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Teamwork Gets Soccer Players Volunteering for Food Recovery

Mighty Oaks players help supply food to homeless population

The ESF men's and women's soccer teams spent time together this season off the field and in the kitchen.

The Mighty Oaks soccer program has organized a volunteer effort for student-athletes through Syracuse University's Food Recovery Network (FRN). The FRN program calls on volunteers to package leftover, unserved food from SU's dining halls. At the end of the day, the packaged food is donated to local homeless shelters. The program works to reduce the 40 percent of edible food that is thrown away in the United States each year. FRN donates roughly 6,000 pounds of food per year, and ESF soccer players have logged a combined total of more than 180 volunteer hours during the fall 2016 semester.

The program was introduced to the soccer teams by Lauren Archer, a junior environmental studies major at ESF and starting mid-fielder, who has volunteered with FRN in the past. Despite their busy schedules, many of the student-athletes find the time to volunteer.

Sophomore Nick Vanbennekum, a construction management major and starting center back, said the one-hour time commitment makes it easy to fit volunteering into his schedule. The proximity of the dining halls helps, too, he said.

"It's a close, easy and rewarding way to get involved by physically knowing where the food is going and who it is benefiting," Vanbennekum said.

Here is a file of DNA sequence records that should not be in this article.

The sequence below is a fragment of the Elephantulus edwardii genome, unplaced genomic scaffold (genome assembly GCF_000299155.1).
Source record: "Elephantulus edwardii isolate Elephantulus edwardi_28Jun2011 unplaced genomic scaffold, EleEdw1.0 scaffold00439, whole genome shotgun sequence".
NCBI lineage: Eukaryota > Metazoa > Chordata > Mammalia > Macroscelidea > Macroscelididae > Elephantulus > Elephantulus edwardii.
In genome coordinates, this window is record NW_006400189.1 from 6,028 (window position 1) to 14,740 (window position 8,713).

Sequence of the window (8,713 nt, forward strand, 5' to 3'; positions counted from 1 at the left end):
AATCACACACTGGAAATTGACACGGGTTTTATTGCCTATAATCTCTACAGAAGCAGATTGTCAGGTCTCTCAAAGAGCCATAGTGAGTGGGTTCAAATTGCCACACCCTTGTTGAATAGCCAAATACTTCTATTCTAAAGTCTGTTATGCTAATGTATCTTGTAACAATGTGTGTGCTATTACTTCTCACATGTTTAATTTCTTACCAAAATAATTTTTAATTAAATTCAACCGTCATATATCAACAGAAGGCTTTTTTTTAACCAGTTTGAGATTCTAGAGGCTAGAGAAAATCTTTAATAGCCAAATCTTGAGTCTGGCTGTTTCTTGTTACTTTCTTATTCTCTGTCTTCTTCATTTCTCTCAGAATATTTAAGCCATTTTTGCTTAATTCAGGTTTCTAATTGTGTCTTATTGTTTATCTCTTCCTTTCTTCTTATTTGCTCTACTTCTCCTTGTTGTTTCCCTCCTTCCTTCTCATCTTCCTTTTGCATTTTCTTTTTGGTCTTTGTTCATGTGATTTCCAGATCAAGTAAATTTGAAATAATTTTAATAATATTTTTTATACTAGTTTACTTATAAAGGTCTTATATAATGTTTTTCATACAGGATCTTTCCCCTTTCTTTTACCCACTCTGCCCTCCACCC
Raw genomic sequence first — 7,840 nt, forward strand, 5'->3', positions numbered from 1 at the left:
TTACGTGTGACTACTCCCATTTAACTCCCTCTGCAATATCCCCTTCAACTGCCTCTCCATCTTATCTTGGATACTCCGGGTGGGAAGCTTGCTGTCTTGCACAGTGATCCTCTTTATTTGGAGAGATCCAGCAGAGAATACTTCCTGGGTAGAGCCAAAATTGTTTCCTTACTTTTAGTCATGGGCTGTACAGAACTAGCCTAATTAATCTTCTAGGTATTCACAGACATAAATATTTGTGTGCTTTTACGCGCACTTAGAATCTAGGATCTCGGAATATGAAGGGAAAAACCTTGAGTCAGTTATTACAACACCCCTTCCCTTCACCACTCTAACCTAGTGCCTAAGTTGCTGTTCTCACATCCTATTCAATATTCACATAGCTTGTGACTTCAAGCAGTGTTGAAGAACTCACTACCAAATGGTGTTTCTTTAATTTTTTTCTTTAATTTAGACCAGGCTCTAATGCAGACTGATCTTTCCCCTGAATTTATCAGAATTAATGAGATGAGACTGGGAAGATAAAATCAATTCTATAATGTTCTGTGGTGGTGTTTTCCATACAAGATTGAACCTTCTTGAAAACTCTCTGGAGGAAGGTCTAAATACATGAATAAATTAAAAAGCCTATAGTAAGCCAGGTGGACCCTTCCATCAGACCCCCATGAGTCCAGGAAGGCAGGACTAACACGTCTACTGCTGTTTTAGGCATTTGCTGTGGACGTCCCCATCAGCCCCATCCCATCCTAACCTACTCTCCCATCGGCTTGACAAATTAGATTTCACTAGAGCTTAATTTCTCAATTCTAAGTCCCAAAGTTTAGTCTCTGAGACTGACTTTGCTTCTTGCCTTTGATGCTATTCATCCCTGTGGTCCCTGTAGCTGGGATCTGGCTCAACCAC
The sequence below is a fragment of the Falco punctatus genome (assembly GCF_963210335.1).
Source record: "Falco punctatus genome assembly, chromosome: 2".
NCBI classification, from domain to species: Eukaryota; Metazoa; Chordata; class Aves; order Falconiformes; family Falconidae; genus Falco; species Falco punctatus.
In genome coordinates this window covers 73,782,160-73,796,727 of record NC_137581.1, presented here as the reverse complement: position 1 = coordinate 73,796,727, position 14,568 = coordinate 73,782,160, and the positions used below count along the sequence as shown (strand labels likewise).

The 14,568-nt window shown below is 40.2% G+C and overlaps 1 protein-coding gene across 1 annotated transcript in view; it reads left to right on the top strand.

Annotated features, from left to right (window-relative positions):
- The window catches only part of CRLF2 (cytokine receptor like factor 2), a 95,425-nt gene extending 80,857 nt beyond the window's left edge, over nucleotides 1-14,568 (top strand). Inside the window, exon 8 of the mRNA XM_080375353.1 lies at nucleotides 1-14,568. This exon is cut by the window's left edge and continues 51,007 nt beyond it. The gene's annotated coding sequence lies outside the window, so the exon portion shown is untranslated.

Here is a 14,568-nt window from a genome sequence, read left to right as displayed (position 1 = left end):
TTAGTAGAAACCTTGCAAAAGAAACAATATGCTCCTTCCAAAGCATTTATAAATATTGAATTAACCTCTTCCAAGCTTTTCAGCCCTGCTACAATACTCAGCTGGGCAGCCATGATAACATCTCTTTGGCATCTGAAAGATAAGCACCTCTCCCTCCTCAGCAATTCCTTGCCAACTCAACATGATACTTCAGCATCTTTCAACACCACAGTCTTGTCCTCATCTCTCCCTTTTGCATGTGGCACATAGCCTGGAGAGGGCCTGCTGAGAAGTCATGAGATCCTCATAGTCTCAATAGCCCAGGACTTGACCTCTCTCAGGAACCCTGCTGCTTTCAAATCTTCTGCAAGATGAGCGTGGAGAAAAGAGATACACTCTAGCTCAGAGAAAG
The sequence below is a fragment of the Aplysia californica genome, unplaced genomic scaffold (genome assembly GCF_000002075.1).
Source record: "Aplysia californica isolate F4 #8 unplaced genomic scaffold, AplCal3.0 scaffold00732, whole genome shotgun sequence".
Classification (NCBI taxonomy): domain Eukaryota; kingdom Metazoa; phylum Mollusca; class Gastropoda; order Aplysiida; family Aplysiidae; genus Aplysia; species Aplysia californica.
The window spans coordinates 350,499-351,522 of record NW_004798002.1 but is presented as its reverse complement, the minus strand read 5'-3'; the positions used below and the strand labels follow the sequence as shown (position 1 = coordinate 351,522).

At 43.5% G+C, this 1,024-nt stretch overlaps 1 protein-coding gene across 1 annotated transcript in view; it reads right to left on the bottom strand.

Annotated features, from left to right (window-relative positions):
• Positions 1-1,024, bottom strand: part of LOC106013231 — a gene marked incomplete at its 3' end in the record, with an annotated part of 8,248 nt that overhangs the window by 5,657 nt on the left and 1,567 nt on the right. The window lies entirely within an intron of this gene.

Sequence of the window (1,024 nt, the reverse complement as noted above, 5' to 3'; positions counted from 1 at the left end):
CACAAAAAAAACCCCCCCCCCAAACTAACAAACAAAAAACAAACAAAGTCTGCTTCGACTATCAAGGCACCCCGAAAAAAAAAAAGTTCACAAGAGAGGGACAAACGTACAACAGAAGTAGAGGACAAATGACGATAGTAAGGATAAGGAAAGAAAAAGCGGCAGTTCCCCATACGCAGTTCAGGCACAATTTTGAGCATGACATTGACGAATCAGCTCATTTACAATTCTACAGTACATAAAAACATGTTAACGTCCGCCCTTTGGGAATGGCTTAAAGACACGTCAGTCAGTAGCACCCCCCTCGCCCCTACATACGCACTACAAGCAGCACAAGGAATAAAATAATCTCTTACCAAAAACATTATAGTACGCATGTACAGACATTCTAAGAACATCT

Volunteers said they enjoy the experience because they are able to help out locally.

Sophomores Megan Steward, an environmental resource engineering major, and Natalee Wrege, an environmental biology major, said volunteering in the Syracuse area is especially rewarding. They also said they are proud to be part of a team that works together off the field.

Many players found they were applying lessons learned on the field to their volunteer work.

Jarrett Temple, a senior natural resource management major and starting left back, said soccer has taught him to show respect and have good sportsmanship. When he plays a team that doesn't have the same skill level as the Mighty Oaks, he said, he doesn't look down on them or pass judgment on them.

"These things apply to the people you meet when volunteering with FRN," Temple said. "They are still people and regardless of their situation, they are good people that just need a bit of a hand."

Geoff Golick, a junior environmental resource engineering major and starting center mid-fielder, said he thinks everybody should spend time volunteering because it makes a world of difference to those being helped.

"A few hours of work in one night can help to bring food to people in need for the better part of a week," Golick said. "It really is wonderful to see how appreciative the people are that are being helped and makes the whole effort worth it."